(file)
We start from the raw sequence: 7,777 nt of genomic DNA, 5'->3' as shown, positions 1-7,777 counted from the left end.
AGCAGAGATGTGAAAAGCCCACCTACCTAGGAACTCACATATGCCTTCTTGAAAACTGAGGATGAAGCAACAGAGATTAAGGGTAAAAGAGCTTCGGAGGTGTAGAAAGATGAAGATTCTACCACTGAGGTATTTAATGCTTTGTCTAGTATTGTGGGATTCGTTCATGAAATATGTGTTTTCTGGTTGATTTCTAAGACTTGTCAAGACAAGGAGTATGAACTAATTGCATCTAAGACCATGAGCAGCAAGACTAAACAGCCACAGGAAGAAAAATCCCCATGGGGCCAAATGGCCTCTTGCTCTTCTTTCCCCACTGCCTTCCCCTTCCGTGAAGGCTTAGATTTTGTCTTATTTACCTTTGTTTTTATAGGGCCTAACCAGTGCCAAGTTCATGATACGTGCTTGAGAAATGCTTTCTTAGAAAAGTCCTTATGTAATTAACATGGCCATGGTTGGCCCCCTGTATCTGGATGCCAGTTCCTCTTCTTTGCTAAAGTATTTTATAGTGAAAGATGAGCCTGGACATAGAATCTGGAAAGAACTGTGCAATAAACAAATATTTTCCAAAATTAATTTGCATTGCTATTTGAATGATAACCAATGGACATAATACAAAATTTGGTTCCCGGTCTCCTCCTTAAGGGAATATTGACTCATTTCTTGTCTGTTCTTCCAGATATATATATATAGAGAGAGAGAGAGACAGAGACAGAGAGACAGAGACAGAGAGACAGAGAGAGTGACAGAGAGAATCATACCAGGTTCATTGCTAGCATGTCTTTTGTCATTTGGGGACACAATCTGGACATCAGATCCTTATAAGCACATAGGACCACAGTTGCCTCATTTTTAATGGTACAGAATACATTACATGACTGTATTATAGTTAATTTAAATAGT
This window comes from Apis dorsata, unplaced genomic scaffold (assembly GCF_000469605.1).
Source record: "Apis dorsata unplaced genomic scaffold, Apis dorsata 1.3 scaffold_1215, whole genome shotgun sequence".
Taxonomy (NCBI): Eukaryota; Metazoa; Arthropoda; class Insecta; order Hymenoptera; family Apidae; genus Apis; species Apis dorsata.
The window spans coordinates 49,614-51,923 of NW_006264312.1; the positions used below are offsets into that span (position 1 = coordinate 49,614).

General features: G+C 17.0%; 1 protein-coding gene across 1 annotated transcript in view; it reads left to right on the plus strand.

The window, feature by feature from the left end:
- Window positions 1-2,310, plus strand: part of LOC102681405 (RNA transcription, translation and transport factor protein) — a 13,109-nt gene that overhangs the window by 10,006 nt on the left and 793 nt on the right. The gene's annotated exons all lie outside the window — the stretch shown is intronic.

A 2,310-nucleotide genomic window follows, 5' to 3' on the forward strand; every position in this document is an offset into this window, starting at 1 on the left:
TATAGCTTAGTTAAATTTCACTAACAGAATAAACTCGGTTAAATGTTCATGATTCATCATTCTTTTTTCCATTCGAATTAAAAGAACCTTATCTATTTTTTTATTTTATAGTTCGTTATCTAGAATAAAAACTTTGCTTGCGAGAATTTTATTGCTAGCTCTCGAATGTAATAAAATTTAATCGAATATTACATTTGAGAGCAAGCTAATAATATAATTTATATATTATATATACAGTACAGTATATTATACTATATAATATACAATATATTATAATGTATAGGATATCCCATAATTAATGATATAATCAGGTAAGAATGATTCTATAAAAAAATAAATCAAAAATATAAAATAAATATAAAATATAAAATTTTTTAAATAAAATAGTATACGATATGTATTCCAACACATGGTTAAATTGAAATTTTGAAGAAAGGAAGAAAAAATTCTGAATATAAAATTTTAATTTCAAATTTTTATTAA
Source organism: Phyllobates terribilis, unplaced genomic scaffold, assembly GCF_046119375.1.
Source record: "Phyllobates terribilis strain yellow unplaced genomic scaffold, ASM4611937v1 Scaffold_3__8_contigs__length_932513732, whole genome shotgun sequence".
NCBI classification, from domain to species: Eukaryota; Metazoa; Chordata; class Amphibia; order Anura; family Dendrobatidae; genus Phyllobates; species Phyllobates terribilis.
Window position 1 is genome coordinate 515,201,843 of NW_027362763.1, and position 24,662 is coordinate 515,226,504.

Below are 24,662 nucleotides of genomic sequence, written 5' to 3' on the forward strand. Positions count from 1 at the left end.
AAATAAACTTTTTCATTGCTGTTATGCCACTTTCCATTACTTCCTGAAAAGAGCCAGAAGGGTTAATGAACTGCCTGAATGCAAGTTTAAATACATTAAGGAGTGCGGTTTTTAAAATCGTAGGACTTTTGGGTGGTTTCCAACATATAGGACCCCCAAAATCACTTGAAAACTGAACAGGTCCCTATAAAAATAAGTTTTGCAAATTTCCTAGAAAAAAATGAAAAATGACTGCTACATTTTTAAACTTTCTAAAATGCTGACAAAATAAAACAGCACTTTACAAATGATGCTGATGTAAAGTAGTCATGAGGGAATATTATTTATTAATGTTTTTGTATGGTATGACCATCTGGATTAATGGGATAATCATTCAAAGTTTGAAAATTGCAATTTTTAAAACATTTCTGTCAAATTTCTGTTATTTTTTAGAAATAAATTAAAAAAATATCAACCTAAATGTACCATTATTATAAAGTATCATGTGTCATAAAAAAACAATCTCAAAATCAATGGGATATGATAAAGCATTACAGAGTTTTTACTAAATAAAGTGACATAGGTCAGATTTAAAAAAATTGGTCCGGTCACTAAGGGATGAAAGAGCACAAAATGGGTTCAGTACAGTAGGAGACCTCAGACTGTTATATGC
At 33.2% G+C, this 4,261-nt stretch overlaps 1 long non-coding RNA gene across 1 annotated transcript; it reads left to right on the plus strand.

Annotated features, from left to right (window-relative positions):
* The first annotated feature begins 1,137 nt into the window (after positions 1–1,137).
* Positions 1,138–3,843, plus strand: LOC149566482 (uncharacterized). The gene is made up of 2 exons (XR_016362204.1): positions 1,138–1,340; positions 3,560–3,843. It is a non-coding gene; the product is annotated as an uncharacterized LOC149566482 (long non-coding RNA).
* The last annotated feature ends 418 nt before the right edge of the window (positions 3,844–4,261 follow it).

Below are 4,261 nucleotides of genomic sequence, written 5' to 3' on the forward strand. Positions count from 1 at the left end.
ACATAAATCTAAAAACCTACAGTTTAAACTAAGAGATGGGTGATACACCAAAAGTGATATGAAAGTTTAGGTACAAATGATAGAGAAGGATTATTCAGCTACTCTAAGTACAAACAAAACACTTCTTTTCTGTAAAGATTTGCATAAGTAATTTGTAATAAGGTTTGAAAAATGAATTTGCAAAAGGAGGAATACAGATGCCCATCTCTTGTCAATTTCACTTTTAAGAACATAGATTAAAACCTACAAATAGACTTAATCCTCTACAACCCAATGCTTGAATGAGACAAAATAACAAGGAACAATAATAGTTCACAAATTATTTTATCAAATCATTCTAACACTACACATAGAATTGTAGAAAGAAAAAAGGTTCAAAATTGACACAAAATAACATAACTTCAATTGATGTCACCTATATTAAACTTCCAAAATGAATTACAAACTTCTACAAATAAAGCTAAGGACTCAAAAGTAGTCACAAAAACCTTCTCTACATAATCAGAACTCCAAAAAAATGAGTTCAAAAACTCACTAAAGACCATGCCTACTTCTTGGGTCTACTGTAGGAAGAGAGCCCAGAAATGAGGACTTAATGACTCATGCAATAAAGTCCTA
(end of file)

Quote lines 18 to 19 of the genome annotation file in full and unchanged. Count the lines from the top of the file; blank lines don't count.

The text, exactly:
At 33.2% G+C, this 4,261-nt stretch overlaps 1 long non-coding RNA gene across 1 annotated transcript; it reads left to right on the plus strand.

Annotated features, from left to right (window-relative positions):